Most of us (at least those who don’t own retail businesses) are in low-power mode at this time of year. Double midweek days off and decompression following the holiday rush allows us time to think. For many, that thinking naturally turns to what we hope to accomplish in the coming year.
For a small business owner, company goals frequently occupy a higher priority then personal goals. Losing ten pounds would be nice, but growing by 10% would be nicer. Reading more is a great goal, but reading stronger financial statements every month can ease the pain of not having opened a book.
Some of us develop extensive and detailed business plans. Others go through the year with a series of short term objectives. Both methods can succeed, if you have the people who work for you tuned in to what the goals are, and how they can help you to reach them.
Follow the SMART methodology (Specific, Measurable, Attainable, Resourced and Time-sensitive). Note that I substitute “Resourced” for the more widely-used “Reasonable.” I think specifying how something is both attainable and reasonable is redundant. On the other hand, a well stated goal should include the tools, time and talent available to make it happen.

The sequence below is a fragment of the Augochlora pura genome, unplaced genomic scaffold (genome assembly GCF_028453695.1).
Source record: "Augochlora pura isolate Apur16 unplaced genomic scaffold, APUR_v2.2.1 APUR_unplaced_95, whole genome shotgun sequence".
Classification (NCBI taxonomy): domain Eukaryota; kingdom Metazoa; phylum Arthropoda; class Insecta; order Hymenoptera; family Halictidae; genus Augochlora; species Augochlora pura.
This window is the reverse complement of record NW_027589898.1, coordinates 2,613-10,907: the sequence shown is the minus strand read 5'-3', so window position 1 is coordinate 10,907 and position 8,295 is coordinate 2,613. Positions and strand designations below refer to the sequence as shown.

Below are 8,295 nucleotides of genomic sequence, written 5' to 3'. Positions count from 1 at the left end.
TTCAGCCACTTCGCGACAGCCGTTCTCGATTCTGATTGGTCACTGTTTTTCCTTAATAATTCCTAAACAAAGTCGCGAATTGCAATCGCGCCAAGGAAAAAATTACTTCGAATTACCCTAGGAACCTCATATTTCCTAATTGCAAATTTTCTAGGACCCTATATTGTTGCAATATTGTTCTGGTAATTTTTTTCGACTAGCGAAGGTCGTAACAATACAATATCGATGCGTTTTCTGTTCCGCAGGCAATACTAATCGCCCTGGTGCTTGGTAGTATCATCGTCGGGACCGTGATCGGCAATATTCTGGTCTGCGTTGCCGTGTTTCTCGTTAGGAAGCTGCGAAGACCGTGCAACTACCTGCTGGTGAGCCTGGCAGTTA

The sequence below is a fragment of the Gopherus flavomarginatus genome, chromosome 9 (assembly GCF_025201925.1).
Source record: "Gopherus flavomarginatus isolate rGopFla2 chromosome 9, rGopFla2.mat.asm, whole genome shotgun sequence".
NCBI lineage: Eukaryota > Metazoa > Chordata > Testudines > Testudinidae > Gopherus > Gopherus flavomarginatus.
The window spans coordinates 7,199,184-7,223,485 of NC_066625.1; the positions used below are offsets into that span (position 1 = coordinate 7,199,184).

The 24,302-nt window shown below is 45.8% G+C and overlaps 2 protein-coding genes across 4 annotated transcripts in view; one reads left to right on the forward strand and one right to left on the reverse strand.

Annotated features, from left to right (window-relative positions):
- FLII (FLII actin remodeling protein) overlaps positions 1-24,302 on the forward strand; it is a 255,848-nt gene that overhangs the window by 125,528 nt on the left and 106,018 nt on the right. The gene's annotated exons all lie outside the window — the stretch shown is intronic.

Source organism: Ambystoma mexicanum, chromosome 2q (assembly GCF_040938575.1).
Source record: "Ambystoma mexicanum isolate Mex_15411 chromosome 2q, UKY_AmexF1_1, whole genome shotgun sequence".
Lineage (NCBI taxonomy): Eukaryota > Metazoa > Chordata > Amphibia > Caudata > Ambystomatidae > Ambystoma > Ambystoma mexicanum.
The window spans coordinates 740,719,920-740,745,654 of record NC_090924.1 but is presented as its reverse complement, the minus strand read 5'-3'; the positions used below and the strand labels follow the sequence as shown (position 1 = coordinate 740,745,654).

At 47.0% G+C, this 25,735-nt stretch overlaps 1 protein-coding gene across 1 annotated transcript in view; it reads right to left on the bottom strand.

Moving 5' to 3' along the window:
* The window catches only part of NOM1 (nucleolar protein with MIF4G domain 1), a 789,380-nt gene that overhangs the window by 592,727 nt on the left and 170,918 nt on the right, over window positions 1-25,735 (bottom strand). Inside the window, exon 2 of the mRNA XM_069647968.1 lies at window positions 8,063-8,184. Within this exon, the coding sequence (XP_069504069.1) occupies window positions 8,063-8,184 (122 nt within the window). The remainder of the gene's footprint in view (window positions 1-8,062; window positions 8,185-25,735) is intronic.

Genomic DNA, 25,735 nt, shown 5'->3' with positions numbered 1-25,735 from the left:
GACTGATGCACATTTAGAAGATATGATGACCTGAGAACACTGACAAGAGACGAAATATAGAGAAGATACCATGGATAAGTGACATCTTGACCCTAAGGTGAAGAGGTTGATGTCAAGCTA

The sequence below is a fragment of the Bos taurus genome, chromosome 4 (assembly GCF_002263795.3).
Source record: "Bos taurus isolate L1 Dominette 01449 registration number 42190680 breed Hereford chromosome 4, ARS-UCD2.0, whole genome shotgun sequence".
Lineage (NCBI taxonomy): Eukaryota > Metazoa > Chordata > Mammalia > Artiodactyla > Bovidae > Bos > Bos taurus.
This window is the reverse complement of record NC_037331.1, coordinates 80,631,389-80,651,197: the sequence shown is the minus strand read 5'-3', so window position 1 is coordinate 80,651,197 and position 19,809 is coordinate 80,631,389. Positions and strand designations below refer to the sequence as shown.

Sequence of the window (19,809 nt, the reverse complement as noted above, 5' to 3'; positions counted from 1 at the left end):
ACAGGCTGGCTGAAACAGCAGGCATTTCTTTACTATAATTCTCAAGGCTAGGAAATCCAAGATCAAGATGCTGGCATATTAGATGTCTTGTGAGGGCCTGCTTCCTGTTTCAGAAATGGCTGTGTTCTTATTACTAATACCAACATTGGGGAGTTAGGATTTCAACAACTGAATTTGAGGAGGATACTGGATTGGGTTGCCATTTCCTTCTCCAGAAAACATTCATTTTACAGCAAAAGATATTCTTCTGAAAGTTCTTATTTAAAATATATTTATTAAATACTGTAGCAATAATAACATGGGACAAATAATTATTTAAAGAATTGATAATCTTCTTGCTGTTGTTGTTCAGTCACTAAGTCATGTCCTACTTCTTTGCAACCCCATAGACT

Your leadership role begins with clearly communicating the goals to your employees and showing them how each one can contribute to successful execution. A few simple steps can make this much easier.
- Start with “Why.” Simon Sinek’s question on TED has generated over 20,000,000 views for a reason — it makes sense. Explain to your employees how accomplishing these goals will fit with your core values, make the company a better place to work, or improve your offering to customers. Take them out of the “more money is just better” mindset with a bigger perspective of the benefits.
- Define each of the SMART factors clearly and in detail, with complete narratives. Putting them in a conversational form makes them more real than theoretical.
- Sit with employees individually or in small groups and ask them to discuss how their contributions can support the overall goal. In many cases, you’ll discover that they have no idea of how to approach any objective beyond merely “working harder.”
- Develop clear graphic representations of accomplishments and progress towards the objective, and put it where employees can check it regularly. If this involves collecting data, delegate the responsibility to someone who will be diligent in maintaining it.
- Celebrate milestones and on-target performance. Don’t let regular wins or regular shortfalls become routine. “Why we fell short” is less important than “How can we do better?”
If things are quiet around your business, it’s a perfect time to be communicating with your staff. Business goals are more involved than New Year’s resolutions.. If you want your company to reach its objectives, it will require an all-hands effort.